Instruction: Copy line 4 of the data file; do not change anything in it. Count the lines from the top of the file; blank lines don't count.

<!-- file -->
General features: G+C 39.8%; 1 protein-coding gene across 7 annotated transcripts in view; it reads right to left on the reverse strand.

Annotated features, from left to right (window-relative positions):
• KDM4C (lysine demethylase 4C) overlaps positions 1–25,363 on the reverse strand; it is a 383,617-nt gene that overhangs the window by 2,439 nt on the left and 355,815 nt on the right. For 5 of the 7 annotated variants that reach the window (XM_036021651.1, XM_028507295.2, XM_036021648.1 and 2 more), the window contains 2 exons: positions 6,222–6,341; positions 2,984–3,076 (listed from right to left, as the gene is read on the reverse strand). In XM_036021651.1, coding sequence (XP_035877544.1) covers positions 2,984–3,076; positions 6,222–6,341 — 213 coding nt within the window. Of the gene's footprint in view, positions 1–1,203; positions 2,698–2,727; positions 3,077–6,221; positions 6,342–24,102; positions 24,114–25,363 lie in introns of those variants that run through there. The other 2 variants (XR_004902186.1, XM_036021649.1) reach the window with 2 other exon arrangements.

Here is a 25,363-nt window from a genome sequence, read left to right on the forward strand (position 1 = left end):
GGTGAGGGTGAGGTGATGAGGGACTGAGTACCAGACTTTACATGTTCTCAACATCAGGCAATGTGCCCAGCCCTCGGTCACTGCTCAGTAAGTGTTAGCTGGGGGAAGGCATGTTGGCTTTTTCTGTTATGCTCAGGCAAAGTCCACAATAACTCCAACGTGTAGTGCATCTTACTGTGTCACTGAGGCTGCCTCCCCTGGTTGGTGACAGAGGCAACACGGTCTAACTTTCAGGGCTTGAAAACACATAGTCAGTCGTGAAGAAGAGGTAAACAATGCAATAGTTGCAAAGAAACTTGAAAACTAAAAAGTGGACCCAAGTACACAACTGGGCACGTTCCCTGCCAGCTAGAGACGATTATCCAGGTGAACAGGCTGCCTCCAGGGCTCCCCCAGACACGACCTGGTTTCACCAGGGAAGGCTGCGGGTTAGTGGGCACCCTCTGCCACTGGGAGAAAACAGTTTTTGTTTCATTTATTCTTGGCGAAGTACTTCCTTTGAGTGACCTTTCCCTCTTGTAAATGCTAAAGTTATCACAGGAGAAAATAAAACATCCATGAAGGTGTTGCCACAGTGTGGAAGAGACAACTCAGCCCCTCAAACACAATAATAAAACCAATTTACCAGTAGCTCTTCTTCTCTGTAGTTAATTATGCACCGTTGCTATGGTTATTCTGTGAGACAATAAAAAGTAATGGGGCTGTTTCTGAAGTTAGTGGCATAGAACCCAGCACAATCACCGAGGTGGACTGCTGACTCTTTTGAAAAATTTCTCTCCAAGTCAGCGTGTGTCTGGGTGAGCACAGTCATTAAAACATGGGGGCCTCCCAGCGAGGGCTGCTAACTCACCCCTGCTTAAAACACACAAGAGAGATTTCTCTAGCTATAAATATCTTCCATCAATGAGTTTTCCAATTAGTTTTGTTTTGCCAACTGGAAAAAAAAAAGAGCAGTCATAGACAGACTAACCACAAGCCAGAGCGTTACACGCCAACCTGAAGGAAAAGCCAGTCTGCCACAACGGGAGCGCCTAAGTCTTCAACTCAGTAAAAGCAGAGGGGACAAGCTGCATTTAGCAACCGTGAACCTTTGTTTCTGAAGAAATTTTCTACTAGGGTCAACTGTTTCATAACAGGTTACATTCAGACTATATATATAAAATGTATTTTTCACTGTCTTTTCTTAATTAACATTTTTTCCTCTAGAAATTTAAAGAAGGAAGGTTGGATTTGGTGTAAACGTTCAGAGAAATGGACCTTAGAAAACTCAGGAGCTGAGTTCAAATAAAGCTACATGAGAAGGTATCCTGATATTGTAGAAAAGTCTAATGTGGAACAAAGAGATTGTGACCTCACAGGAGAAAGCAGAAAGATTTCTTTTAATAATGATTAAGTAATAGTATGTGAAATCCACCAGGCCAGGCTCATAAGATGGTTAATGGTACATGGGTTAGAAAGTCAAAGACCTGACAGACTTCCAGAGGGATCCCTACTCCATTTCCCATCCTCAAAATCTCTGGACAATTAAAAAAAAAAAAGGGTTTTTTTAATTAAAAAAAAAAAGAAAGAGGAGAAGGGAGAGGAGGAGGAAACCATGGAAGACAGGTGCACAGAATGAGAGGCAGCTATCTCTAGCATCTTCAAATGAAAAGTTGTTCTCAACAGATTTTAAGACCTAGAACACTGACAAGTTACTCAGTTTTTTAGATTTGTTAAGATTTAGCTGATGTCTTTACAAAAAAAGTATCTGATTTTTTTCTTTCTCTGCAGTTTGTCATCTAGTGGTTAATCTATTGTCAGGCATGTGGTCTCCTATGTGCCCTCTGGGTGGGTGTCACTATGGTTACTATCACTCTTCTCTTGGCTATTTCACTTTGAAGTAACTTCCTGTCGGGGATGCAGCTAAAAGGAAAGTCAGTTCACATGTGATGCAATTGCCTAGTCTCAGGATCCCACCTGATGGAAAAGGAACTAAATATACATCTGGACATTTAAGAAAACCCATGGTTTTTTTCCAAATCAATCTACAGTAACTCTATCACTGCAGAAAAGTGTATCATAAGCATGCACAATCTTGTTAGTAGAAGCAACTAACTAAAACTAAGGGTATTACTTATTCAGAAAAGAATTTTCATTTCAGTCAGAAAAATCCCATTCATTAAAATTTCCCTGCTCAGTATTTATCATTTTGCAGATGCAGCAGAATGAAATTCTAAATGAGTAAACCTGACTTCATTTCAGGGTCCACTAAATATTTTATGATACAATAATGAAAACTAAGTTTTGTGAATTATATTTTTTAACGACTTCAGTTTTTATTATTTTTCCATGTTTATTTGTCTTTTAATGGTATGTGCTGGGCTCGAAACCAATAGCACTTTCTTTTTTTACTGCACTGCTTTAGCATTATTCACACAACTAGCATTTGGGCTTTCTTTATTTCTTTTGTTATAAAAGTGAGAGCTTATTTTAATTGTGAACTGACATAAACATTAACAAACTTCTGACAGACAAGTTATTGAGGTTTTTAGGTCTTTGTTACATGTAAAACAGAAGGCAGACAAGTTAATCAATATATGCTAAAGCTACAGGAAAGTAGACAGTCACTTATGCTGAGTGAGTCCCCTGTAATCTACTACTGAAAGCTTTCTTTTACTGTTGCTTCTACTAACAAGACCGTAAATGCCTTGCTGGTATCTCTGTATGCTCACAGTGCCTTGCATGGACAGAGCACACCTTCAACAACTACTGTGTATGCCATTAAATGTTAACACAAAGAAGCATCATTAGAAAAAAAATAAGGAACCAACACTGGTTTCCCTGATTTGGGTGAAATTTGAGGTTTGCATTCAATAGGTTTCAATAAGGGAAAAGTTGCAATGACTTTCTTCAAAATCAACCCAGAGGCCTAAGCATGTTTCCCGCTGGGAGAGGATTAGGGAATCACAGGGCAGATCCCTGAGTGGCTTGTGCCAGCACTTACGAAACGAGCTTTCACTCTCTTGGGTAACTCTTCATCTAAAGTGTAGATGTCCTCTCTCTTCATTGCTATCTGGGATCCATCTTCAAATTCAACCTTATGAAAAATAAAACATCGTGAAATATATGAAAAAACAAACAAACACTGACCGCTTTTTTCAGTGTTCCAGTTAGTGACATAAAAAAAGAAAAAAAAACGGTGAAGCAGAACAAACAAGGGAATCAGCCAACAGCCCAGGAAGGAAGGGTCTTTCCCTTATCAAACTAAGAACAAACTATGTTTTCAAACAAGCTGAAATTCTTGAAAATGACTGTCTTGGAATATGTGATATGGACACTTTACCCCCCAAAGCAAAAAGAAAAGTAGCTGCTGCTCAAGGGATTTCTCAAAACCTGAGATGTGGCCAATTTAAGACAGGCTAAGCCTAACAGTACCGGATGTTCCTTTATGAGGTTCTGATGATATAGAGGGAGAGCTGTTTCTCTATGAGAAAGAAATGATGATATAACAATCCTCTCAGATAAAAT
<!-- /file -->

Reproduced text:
Here is a 25,363-nt window from a genome sequence, read left to right on the forward strand (position 1 = left end):